Pizza Bianca might not look like a traditional pizza, but this Italian style bread is quite tasty! Bake up a batch today!
What’s in a name? That which we call a
rose pizza by any other name would smell taste as sweet delicious. With apologies to Billy Shakes for bastardizing his quote, I do think we can all agree that pizza is delicious, right? I mean how can you go wrong with flavorful crust, sauce and your favorite toppings? Aye, there’s the rub. (Apparently I’m on a real Shakespeare kick today.) And I don’t mean the seasonings you rub onto the pizza crust.
When someone mentions pizza, you probably conjure up the image of a traditional round pizza topped with cheese and perhaps pepperoni. But there are a lot of different styles of pizza out there. I’m not referring to all of the different combinations of pizza toppings. I’m referring to actual styles of pizza. There’s deep-dish, thin-crust and traditional. There’s stuffed crust. There’s Sicilian style, and then there’s Neapolitan style. There’s New York style, and then there’s Detroit style. (The Detroit style is new to me, but it seems to be gaining in popularity lately.)
Today we’re looking at another style of pizza – the Pizza Bianca. By strict translation, a Pizza Bianca is of course a “white pizza.” It’s a pizza which relies on olive oil, salt and perhaps some chopped herbs for flavor. There is no red sauce in the world of Pizza Bianca. You could possibly find some fresh mozzarella or Parmesan cheese, but no red sauce. It might sound boring, but it’s not. This pizza is amazing, and I couldn’t stop eating it!
The Pizza Bianca share many similarities to focaccia. After all, both are dimpled with your fingertips and brushed with olive oil before baking. Both rely on simple ingredients like olive oil, salt and herbs. However, this is where the similarities end. Focaccia is baked in a pan, and it’s much thicker. Pizza Bianca is more like a pizza crust in that it gets baked directly on a baking stone (or on a hot baking sheet). Focaccia also includes a generous amount of olive oil in the dough itself. Pizza Bianca? It’s a lean dough that relies on water and a small amount of olive oil in the dough. (More olive oil gets brushed on before baking, but there’s only a small amount in the dough itself.)
If you’ve ever had the opportunity to travel to Rome, then you certainly know the sandwiches that are sold on almost every street corner. Simple, thin bread stuffed with tomatoes and fresh mozzarella. Sometimes you’ll even see them with a piece of breaded chicken. They are in every bakery, and they are on street vendors’ carts throughout the city. With that in mind, I split my Pizza Bianca here at home and created sandwiches with fresh mozzarella, tomatoes and chopped basil – think caprese salad in a sandwich form. One word – amazing!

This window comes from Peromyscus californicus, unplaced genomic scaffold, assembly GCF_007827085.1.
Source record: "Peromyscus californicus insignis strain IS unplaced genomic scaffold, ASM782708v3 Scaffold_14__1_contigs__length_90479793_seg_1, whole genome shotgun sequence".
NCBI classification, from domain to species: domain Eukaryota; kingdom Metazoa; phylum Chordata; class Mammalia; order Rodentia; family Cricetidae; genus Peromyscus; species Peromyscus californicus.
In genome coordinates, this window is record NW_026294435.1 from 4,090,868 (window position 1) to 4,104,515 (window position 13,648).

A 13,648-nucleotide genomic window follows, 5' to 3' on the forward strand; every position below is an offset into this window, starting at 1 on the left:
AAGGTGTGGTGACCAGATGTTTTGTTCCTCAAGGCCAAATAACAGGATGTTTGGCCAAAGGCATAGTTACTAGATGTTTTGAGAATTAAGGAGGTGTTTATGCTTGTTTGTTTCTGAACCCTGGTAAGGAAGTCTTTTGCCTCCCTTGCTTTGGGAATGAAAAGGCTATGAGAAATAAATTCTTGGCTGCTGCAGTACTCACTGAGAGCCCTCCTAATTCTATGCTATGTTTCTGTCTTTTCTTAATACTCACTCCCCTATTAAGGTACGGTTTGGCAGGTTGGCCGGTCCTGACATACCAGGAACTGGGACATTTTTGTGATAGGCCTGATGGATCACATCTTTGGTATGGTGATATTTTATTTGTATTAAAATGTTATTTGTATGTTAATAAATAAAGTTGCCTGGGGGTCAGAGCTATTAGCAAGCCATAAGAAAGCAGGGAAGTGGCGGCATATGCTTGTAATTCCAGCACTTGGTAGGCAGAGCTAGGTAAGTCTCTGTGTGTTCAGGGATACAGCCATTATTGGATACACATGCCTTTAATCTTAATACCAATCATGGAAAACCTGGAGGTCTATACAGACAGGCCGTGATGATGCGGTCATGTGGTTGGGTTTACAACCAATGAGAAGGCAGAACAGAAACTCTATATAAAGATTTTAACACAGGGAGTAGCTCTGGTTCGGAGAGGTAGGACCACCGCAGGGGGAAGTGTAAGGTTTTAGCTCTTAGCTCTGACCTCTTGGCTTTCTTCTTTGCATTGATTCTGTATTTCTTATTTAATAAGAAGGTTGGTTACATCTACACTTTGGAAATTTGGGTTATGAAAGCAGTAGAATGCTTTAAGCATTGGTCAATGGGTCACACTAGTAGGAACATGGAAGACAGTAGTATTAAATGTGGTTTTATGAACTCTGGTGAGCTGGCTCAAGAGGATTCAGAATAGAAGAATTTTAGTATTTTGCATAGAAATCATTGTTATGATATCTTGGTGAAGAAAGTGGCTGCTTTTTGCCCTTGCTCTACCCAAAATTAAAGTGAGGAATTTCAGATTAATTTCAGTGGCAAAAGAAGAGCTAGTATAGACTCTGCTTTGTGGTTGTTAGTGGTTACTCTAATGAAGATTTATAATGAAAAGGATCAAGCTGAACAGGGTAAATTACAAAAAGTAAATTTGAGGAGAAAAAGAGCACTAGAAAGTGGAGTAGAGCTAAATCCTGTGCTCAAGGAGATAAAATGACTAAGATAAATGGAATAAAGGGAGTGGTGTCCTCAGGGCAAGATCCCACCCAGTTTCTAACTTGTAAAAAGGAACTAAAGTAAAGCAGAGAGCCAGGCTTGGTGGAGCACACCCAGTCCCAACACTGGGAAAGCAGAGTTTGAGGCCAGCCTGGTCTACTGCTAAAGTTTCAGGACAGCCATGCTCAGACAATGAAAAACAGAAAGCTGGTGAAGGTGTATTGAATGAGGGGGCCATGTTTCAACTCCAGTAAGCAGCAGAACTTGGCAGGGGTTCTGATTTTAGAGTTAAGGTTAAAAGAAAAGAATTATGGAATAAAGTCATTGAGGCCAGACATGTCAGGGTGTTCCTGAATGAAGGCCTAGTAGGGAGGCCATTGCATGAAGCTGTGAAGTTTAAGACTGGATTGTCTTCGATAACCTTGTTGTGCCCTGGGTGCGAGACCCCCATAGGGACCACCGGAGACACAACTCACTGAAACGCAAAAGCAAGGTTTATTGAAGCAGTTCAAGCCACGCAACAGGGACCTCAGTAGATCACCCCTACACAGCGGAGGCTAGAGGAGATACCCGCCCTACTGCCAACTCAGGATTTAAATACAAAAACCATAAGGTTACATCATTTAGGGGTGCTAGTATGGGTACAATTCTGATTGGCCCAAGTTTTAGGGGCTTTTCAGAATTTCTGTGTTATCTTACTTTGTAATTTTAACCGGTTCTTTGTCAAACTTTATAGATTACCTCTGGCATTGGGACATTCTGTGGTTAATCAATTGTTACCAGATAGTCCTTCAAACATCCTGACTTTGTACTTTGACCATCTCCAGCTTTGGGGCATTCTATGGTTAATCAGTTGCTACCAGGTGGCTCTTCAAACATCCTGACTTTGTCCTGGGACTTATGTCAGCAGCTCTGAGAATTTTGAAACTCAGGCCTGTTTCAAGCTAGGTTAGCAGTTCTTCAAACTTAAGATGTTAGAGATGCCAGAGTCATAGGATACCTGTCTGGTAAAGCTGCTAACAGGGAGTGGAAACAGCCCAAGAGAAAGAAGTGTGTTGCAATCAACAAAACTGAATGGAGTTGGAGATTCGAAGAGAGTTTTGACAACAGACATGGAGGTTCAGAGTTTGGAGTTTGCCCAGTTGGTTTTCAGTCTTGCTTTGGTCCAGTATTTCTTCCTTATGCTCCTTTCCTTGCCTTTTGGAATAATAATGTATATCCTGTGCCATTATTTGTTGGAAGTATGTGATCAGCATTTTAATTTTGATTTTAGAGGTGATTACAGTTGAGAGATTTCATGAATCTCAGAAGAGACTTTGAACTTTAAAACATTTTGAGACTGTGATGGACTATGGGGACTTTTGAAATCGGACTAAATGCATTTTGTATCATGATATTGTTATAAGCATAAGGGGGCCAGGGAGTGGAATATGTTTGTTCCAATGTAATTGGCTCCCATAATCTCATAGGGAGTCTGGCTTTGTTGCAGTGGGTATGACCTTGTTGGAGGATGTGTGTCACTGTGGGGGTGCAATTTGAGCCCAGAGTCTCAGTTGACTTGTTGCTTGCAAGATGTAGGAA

Pizza Bianca is proof that pizza doesn’t need a sauce. Sure, it might not be the same as the pizza you conjure up in your head – but it’s amazing nevertheless! And this style of pizza is also proof that pizzas don’t need cheese. Indeed, Ed Levine (founder of Serious Eats) notes that Pizza Bianca should never be topped with sauce and cheese – it’s like adding mayonnaise to a hot dog. He also asked for a slice of this pizza to be put in his casket when he dies – that’s how good it is!
I hope you get a chance to make this recipe at home. It’s flavorful and delicious by itself (I truly couldn’t stop nibbling on it), but if you split it and turn it into a sandwich with tomatoes and mozzarella? Well, then you’re in for a special treat! Enjoy!
Did you bake this Pizza Bianca recipe at home? Leave a comment, or snap a photo and tag me on Instagram (@Spicedblog). I’d love to see your version!
For Pizza Bianca
- 3 tsp active dry yeast
- 4¼ cups all-purpose flour
- 2 tsp kosher salt plus more for topping
- ¼ cup extra virgin olive oil plus more for coating dough
- 2 tsp minced garlic
- 2 Tbsp chopped fresh rosemary and/or oregano
For Filling (optional)
- 8 oz. fresh mozzarella sliced
- 2 large tomatoes sliced
- ½ cup fresh basil
- shaved Parmesan cheese
- Place 1½ cups of lukewarm (~100°F) water in a small bowl. Sprinkle yeast on top and let stand for 5 minutes.
- Meanwhile, add flour and salt to the bowl of a countertop mixer; stir until well combined.
- Transfer yeast and water mixture into the bowl. Using the dough hook, mix on low speed until just combined. Increase speed to medium and mix for 8-10 minutes.
- Transfer dough to a lightly-floured work surface. Divide dough into 4 pieces and shape each piece into a ball.
- Rub a small amount of olive oil over outsides of dough balls. Place dough on a baking sheet and cover lightly with plastic wrap. Place baking sheet in a warm location and let rise for 2 hours, or until almost doubled in size. About 30 minutes before dough is done rising, preheat oven to 500°F. (If you have a baking stone, place it in the oven on the bottom rack.)
- Working with one piece of dough at a time, place dough on a lightly floured work surface. Roll/stretch dough into a 7”square, adding more flour as needed to keep dough from sticking. (see note below)
- Transfer dough to a lightly oiled baking sheet. Brush top of dough with ~1 Tbsp of olive oil. Using your fingertips, stipple the top of dough to create small indentions. Sprinkle top of dough with additional salt, ½ tsp of minced garlic and ½ Tbsp of chopped herbs.
- Bake on bottom rack of oven (on top of baking stone if using) for 7-9 minutes, or until golden brown in color. Repeat with remaining pieces of dough.
- Pizza Bianca can be served warm by itself, or it can be cut into squares, split open and filled stuffed with fresh mozzarella, fresh basil, sliced tomatoes and shaved Parmesan cheese.
Looking for more unique pizza recipes? Check out these other favorites, too: